Australian politician Pauline Hanson has made headlines for her calls on tougher acts of corporal punishment against those convicted of sex offences—believing that those specifically guilty of sex crimes against children (paedophiles) should be chemically castrated. Despite the controversy that surrounds the judicial tactic, JOE reported that versions of the sanction are actually legal in many countries for special circumstances.
Hanson is a member and leader of One Nation—a right-wing populist party—and spoke exclusively to Daily Mail Australia about the need for chemical castration as well as the implementation of a national database of child sex offenders. “I support chemical castration and tougher penalties for paedophiles, and the establishment of a national database of paedophiles,” she explained.
Chemical castration is the medical process of lowering the level of male hormones (like testosterone) specifically in the testicular area. It is an ongoing treatment—administered by injection or implants under the skin—that is typically used for hormone therapy or cancer-related regimen but has historically also been used as punishment for sexual violence. The aim? To reduce sexual libido in the offender.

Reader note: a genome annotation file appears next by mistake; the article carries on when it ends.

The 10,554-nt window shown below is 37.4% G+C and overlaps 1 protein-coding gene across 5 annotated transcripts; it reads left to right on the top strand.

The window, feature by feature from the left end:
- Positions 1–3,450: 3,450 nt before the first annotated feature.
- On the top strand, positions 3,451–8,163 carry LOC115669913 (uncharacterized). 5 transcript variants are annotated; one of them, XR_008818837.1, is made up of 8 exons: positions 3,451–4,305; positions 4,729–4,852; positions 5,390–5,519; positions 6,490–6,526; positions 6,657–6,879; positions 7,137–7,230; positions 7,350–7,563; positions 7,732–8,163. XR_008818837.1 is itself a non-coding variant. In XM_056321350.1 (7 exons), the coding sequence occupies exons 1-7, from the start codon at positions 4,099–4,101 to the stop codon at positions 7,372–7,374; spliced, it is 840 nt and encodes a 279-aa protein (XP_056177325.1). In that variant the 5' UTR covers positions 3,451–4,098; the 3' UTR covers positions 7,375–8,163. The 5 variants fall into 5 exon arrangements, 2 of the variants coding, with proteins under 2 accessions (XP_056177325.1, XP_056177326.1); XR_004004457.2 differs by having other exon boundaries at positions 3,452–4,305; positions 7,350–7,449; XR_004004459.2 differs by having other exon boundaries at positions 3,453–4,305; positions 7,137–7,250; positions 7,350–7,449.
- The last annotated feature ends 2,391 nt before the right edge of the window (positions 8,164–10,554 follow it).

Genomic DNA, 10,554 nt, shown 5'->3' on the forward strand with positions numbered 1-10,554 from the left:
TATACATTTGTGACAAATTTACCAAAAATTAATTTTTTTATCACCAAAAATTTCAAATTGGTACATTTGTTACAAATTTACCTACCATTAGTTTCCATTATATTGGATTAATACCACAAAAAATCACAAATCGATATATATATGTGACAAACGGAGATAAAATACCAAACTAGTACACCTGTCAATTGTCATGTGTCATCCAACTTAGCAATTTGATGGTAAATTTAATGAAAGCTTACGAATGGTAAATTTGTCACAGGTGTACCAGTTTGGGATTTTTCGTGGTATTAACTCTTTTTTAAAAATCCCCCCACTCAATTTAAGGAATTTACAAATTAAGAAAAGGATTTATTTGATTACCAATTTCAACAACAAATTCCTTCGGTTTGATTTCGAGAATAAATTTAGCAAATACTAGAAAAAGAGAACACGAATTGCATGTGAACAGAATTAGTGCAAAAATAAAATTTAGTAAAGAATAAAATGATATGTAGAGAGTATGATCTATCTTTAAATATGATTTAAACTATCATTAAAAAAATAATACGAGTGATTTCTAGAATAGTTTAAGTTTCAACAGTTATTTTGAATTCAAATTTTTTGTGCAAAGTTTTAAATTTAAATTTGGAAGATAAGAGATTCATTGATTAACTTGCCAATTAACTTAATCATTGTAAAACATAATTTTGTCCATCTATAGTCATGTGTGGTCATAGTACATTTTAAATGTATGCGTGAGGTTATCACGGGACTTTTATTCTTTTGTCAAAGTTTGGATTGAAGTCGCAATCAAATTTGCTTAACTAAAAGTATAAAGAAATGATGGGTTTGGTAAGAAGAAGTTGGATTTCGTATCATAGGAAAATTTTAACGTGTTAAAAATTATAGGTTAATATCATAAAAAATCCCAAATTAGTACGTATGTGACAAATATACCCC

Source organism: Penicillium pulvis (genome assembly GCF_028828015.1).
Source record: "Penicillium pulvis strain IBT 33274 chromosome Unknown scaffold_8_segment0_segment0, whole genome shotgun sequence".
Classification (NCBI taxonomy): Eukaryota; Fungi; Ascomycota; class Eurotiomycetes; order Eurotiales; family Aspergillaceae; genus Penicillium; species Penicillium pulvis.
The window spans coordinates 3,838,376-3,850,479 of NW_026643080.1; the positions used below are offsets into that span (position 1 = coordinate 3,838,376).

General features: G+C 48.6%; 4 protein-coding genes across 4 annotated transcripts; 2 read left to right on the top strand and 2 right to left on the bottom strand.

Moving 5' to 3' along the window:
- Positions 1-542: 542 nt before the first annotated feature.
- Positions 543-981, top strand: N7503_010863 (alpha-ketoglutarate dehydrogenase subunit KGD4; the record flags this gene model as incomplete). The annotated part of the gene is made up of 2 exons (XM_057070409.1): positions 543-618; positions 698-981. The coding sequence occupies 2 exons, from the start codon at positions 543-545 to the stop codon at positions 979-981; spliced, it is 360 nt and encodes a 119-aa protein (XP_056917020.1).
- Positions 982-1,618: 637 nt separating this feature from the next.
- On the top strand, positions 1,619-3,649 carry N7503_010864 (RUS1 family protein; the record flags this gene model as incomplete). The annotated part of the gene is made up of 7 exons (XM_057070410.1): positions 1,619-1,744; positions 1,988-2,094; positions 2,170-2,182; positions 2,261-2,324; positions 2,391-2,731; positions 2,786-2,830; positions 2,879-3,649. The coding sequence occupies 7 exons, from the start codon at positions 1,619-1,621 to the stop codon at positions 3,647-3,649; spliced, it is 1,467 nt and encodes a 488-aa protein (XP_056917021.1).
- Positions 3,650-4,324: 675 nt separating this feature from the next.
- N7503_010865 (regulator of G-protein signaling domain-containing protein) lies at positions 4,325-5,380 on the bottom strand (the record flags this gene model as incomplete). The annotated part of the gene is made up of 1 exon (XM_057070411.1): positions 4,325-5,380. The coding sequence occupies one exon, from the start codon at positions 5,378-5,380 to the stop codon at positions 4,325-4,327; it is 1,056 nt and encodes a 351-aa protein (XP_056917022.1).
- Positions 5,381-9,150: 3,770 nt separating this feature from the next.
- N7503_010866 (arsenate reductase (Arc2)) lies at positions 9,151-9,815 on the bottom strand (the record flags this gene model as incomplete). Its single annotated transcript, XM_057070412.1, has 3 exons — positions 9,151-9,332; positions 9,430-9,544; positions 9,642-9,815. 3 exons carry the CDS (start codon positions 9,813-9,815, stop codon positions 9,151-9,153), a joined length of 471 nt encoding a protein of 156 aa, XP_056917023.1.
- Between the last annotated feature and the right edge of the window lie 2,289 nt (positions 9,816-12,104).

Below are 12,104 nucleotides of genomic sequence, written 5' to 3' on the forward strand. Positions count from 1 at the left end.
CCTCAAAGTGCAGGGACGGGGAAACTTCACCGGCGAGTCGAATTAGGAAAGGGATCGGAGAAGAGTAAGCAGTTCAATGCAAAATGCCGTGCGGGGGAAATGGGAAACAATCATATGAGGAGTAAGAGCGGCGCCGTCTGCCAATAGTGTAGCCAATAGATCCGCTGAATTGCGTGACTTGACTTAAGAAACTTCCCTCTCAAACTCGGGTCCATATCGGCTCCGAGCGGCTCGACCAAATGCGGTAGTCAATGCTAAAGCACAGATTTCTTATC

There are a number of issues that arise from such a tactic. First, it may require ongoing compliance from the person in question. There also are obvious medical ethical concerns that should be taken into consideration and lastly, there is actually very little evidence to suggest that lowering sex drive actually prevents sexual violence, Healthline noted.
Regardless, Australia is not the first country to have chemical castration as part of public political discourse. In 2020, Pakistan made news for the legalisation of the practice as punishment for sex crimes—the clause has since been removed in 2021. The method remains legal (in varying ways/levels of frequency) in countries like Poland, Russia, South Korea, UK and even some states across the US.